I watched the extended editions of Jackson’s Lord of the Rings over the past two weekends. I have come round to agreeing with some of my friends that these films are really quite an amazing achievement. “As good as any opera” is what my partner said. In some places – particularly the first film – there were some extended scenes that were rather dodgy (not to mention the abrupt shift from day to night in Lothlorien). Throughout, I found some of the extended scenes could be a tad ‘soap-operaish’ – and they could slow down the narrative. On the other hand, they made all the various subplots hang together a lot better – Arwen and Aragorn’s love, for example, stuff to do with Eowyn… the extra scene between her and Grima. It made the whole thing more like an HBO series rather than films per se. The interweavings of these subplots – some of which were given far more stress (or invented entirely) than in the books – seemed to me skilfully done. This time round (I’ve only ever seen the films once before and that was in the cinema) I was far more appreciative of how Jackson had found cinematic ways of expressing literary aspects of the books… Gollum’s internal dialogue stood out as being particularly brilliantly realized. I still find the portrayal of the elves and their settlements (Rivendell, Lothlorien) rather weak… too much ‘arts and crafts’, too many candles lit on perfectly sunny days, too many scenes that looked like adverts from some lifestyle catalogue… not to mention the execrable ‘art’ – the concrete statues, the AWFUL murals at Rivendell (contrast these with the fabulous ones in Pella, in Oliver Stone’s Alexander – a film that in so many other places is so weak) – the whole effect for me was to often make Rivendell look like some kind of garden centre. I could also have done without Legolas’ ‘skate-boarding’ exploits.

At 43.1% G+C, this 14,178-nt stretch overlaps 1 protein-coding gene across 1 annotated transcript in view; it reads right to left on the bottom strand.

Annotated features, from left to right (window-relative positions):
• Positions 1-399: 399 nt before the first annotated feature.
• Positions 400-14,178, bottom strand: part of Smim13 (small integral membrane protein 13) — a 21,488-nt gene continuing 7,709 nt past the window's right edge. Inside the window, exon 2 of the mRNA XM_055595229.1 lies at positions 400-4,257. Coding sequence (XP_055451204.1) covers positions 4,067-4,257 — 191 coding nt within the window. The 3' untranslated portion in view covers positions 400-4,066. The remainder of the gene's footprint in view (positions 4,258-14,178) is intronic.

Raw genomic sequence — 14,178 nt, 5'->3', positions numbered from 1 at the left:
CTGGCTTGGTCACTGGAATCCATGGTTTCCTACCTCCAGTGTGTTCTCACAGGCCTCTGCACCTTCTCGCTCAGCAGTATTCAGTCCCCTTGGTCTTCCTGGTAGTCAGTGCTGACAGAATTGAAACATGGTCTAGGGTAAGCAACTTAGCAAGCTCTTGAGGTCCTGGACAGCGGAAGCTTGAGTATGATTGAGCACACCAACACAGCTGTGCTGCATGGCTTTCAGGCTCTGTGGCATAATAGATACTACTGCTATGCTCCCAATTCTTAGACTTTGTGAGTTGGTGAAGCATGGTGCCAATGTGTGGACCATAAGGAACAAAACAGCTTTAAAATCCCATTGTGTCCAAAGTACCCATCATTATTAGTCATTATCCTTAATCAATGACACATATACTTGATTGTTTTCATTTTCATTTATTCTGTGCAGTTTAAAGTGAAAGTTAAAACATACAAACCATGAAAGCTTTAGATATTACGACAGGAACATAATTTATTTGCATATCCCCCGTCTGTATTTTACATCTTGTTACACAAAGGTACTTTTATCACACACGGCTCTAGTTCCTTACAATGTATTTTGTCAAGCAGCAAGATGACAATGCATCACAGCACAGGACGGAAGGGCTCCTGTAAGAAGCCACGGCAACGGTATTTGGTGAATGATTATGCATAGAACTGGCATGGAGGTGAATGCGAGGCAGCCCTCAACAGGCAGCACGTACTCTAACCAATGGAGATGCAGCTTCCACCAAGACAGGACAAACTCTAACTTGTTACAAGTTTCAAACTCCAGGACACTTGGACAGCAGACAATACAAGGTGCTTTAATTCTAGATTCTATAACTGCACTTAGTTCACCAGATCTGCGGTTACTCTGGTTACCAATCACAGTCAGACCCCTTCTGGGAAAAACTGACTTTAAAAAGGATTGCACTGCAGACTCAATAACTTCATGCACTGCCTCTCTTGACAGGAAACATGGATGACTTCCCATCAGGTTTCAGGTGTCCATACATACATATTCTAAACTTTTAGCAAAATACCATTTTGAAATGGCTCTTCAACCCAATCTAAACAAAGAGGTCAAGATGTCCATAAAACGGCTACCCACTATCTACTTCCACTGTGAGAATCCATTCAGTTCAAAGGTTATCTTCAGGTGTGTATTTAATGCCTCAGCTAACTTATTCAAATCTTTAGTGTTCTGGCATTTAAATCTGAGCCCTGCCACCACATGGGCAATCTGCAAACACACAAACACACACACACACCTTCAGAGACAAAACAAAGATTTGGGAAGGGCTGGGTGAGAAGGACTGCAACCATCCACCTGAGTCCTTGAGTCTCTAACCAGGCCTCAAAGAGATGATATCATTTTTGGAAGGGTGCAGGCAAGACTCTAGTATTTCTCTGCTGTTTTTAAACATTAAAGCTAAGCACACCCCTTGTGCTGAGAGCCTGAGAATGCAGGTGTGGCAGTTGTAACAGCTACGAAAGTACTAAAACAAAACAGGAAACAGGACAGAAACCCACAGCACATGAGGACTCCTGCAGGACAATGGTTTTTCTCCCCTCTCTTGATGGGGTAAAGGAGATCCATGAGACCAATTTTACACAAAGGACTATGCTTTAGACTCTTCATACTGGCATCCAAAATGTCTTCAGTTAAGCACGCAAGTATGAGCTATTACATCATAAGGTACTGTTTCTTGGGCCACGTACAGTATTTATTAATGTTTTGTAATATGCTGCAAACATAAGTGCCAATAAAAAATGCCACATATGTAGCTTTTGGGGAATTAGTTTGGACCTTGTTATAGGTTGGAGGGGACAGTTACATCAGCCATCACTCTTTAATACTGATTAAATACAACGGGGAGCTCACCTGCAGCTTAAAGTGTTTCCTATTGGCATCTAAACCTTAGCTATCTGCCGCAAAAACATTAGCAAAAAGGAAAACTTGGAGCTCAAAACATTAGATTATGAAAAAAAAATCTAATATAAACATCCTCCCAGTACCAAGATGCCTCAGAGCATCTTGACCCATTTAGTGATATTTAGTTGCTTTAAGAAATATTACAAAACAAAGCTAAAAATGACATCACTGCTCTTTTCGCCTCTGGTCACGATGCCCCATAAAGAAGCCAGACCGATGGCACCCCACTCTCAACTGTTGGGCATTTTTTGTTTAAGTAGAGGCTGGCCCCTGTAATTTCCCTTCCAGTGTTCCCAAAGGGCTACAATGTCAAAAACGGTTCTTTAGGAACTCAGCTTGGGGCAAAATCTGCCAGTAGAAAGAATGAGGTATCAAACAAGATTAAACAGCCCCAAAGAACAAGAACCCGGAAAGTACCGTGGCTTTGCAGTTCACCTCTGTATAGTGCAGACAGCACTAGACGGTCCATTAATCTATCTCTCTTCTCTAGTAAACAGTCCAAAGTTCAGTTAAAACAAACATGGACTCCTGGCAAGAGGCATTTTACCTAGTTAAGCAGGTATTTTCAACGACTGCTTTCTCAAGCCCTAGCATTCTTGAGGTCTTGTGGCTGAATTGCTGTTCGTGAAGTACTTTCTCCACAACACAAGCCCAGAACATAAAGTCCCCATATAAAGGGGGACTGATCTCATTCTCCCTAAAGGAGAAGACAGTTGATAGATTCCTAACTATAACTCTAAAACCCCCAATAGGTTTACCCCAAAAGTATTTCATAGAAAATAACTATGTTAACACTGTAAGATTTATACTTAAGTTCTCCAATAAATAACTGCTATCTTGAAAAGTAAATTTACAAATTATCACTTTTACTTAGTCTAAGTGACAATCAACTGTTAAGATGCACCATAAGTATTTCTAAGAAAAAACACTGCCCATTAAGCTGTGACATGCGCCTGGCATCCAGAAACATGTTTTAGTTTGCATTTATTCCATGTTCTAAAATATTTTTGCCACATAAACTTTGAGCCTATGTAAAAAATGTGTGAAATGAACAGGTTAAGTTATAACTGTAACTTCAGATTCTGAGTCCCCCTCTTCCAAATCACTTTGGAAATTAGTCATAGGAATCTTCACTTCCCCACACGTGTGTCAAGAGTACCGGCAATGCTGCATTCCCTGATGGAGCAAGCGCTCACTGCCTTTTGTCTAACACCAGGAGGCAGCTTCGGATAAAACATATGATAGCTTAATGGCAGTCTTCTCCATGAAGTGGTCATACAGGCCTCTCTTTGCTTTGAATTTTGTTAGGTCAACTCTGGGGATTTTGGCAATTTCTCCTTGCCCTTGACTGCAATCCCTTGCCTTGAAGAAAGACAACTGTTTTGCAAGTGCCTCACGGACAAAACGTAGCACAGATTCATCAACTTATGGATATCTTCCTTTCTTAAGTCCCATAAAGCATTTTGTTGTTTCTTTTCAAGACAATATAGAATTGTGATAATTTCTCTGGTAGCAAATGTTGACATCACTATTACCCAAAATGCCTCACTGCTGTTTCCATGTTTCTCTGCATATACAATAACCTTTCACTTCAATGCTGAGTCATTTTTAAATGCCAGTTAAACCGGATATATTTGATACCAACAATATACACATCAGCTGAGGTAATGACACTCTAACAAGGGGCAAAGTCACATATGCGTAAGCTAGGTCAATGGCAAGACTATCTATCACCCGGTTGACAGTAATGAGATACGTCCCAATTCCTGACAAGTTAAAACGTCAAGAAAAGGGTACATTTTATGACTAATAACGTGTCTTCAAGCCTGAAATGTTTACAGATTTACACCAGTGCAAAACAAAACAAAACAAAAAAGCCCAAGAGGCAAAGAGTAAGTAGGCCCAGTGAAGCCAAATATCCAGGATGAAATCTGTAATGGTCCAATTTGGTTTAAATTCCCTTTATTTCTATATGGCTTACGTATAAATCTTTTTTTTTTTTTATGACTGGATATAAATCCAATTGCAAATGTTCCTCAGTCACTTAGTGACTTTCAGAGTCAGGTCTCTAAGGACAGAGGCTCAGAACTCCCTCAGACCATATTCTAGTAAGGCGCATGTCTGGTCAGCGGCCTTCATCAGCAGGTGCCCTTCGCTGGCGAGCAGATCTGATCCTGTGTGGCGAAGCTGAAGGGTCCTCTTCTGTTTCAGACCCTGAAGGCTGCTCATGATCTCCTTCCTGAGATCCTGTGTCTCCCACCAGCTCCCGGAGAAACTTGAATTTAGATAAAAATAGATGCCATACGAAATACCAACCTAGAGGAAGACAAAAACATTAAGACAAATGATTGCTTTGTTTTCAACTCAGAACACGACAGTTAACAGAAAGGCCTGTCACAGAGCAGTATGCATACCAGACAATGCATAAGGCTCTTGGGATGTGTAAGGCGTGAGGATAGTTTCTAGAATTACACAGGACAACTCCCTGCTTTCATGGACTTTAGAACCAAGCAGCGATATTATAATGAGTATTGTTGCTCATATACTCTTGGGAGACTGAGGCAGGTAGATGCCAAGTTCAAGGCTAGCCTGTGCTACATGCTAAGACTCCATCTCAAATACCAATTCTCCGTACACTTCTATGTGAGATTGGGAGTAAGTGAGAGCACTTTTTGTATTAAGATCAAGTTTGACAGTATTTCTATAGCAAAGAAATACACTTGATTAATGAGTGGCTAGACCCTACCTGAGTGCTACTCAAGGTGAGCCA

All this said, Jackson really has pulled off some kind of miracle. He has not only filmed the unfilmable, but done so in a cinematic way that is true to the books while not being slavishly so – in my opinion, in various places, even managing to improve on Tolkien’s narrative.